March 6, 2020
It probably won't come as any surprise, but registrations of coronavirus related domain names have picked up substantially over the last couple of months.
Major events with negative impacts that attract significant public attention also attract unsavoury characters looking to make a buck or wreak further havoc, and the situation with coronavirus COVID-19 is no different.
Verisign's DomainScope tool shows very little happening with new domain name registrations containing the keyword "virus" up until the 19th of January this year, then registrations picked up significantly. Activity tapered off a bit after January 31 until February 21 when it spiked again - this time higher than before.
Some of these domain names will of course be utilised with legitimate websites. However, there will be some used to spread misinformation, to scam worried people out of their hard-earned cash with fake cures and grossly over-priced protective products of questionable efficacy, and some to spread a different sort of virus - one that infects victims' computers.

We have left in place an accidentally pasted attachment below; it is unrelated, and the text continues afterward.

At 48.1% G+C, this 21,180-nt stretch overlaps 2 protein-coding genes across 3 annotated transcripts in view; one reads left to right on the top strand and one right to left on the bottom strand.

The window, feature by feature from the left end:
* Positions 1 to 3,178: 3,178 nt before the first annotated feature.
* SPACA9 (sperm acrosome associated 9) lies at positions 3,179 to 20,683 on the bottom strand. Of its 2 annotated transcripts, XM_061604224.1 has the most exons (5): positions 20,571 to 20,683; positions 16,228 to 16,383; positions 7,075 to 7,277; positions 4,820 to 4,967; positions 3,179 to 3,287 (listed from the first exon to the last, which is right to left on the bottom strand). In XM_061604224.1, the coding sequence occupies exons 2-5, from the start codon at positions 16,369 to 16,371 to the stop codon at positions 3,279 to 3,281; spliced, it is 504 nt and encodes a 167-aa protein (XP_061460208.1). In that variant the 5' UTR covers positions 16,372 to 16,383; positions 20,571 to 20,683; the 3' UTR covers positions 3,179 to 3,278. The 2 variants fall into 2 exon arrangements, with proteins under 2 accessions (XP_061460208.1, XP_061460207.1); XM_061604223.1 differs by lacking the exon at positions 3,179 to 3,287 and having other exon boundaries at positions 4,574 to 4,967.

If you're receiving emails or sent links to sites purportedly offering information or products in relation to coronavirus - proceed with caution. The most reliable sources of information will (in most cases) be your country's department of health or the World Health Organisation. WHO might be a little behind the eight-ball in conveying some information - and that's because it needs to ensure that what it reports is accurate and what it advises is according to the best knowledge available at the time.
But you also need to ensure you're on the real WHO web site.
The World Health Organisation is also a victim of coronavirus related scams, with the organisation reporting suspicious email messages claiming to be from WHO circulating and encouraging recipients to open attachments or click on links that then result in phishing or malware installation attempts.
Always bear in mind while the internet is a wonderful medium for spreading important information fast, it's also a very effective vehicle for misinformation. This quote from the 1700's when the internet couldn't have even been envisioned still very much applies in the high-tech world of today:
"Falsehood flies, and the truth comes limping after it."
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